I’ve always felt bad for the players who have no say at all in the assignment, but who are the ones most directly affected by it. They’re trying to work, to compete, to earn a job or to keep a job. And they all have to deal with the presence of cameras and microphones that capture everything they do and say — and that capture everything said about them or done to them.

And even though the team has final say over what gets aired, there’s always a chance the team will make things even worse for a player by not removing an embarrassing exchange — like when former (and now current again) Jets cornerback Antonio Cromartie had trouble rattling off the names of his children.

So, no, it’s not a benefit for teams. But with the NFL making a long-term commitment to the project, it doesn’t matter whether the teams like it. If the arrangement lasts long enough, they’ll all eventually have to do it.

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Lions linebacker DeAndre Levy will apparently try anything once

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With the contract he’s eventually going to get (but isn’t worried about), Lions linebacker DeAndre Levy can buy just about anything he wants to eat.

But because he travels the world extensively during the offseason, he has the chance to make some interesting choices. This offseason, he went to Chile and the Easter Islands, and went sledding down an active volcano and walked on the wings of a moving airplane. And that might be the safe part.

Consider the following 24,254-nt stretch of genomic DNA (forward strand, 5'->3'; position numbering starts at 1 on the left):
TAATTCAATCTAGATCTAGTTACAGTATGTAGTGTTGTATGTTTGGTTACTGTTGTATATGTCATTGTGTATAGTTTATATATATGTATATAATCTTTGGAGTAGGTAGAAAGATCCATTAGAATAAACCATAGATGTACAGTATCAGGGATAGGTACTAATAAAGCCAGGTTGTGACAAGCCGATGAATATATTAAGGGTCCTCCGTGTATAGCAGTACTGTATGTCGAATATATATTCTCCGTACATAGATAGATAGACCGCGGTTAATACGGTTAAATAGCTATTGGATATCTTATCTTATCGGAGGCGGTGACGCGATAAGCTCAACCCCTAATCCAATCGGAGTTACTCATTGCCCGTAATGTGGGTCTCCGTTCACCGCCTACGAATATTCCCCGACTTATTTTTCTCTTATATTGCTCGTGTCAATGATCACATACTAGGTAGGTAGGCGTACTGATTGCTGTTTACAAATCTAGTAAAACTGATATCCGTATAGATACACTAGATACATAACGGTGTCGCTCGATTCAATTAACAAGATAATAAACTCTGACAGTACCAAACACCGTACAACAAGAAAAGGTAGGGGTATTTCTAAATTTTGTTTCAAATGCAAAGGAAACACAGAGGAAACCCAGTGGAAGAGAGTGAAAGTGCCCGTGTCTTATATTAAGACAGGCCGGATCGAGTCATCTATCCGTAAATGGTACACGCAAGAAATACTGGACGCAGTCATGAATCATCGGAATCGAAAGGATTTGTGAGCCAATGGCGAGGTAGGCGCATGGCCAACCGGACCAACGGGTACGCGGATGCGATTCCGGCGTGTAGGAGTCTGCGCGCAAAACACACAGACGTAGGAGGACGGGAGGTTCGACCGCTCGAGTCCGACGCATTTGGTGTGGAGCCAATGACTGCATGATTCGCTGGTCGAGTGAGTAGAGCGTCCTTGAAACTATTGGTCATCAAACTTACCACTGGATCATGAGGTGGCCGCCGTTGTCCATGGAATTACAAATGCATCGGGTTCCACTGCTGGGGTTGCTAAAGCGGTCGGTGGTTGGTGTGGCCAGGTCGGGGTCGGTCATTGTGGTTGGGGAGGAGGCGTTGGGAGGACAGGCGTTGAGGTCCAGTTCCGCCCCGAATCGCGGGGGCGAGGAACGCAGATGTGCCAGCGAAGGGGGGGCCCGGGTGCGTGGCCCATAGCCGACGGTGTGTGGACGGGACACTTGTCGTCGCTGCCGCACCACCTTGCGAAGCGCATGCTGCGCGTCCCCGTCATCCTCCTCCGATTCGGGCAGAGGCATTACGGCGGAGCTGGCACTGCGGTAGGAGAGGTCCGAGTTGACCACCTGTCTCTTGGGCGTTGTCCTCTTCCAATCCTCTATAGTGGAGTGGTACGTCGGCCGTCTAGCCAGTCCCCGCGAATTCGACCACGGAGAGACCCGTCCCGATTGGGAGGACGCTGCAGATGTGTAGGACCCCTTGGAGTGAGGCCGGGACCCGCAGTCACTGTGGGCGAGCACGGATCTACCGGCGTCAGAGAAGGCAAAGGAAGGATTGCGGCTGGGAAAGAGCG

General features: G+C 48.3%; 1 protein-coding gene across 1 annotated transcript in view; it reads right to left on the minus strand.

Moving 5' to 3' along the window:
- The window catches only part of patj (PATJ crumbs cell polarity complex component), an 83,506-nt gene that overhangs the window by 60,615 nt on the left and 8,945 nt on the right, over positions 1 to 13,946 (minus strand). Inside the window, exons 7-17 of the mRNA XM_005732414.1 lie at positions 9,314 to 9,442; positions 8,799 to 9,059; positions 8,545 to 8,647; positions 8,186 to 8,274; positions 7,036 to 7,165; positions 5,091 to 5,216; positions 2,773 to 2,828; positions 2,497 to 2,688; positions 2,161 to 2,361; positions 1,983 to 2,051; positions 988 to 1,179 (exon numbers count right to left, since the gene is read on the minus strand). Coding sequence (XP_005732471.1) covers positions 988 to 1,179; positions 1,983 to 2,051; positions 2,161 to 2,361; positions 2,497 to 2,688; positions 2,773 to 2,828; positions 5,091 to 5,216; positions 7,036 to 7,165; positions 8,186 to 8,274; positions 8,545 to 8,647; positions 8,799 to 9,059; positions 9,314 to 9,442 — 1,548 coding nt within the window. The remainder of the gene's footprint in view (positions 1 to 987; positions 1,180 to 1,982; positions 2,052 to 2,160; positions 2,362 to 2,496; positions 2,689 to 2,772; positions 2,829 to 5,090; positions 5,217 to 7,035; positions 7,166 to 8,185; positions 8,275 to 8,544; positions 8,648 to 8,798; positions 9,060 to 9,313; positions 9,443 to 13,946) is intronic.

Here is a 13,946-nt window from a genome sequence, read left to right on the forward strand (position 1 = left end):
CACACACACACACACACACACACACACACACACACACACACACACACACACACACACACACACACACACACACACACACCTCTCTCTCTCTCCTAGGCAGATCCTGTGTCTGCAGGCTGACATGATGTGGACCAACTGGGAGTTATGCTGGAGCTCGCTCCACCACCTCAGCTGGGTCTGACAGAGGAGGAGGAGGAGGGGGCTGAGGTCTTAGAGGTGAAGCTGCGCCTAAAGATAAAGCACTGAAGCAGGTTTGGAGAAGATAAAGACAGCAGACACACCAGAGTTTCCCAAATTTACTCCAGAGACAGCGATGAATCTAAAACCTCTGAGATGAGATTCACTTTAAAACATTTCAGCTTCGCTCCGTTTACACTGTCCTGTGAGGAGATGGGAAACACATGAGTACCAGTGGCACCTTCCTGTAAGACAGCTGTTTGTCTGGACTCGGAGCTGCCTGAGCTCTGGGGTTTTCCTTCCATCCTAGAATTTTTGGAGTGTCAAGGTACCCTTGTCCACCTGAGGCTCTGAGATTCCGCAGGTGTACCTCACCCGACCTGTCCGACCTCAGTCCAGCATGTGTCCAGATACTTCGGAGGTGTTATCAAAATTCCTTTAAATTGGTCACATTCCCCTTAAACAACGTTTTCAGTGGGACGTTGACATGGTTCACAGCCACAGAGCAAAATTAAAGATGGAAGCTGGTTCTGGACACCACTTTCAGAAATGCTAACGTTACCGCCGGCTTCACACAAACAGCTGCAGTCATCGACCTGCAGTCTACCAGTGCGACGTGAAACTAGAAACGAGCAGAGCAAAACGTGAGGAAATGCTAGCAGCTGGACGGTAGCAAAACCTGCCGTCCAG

Via Dave Birkett of the Detroit Free Press, previous adventures led him to eat rats and frogs, but this year was more subtle.

“Nah,” Levy said if he went that route again. “Chile’s pretty chill. I ate a llama, but that’s not really like [anything]. . . .

“[It’s] actually healthy. It’s lean. It’s like a dry steak. It’s like a lean, dry steak. It’s really lean.”

And if you eat it on your death bed —which you end up on from eating too many rats and frogs — you’ll receive total consciousness.

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Hakeem Nicks: “My style of play” didn’t fit with Colts

Hakeem Nicks AP

Wide receiver Hakeem Nicks looked like he was on the cusp of stardom after catching 155 passes for 2,244 yards during the 2010 and 2011 seasons with the Giants, but things haven’t played out that way.

Nicks pouted about his contract and hurt his foot and ankle during his final two years with the Giants and saw his numbers drop to the point that he signed a one-year deal with the Colts in 2014 in hopes of restoring his value. Andrew Luck’s presence seemed to make that a wise choice, but 2014 saw Nicks catch just 38 passes for 405 yards and signed another one-year deal with the Titans this offseason that guarantees him just $100,000.

While Nicks thinks returning from injury too soon hampered him in New Jersey, he pins last year’s struggles on the Colts’ offensive scheme.

“I wanted to win a Super Bowl, and I felt like that was giving me the best opportunity, going to the Colts,” Nicks said, via John Glennon of the Tennessean. “But it wasn’t really my style of play.”

Nicks says the Titans’ style is a better fit for him and Glennon reports Nicks has made a “string of impressive plays” early in training camp as he has played alongside Kendall Wright with the first team. If Nicks can keep it up through the summer, he should get chances to show he can still thrive in the NFL. If not, it may be three strikes and out for a player who is running out of excuses for his drop in productivity.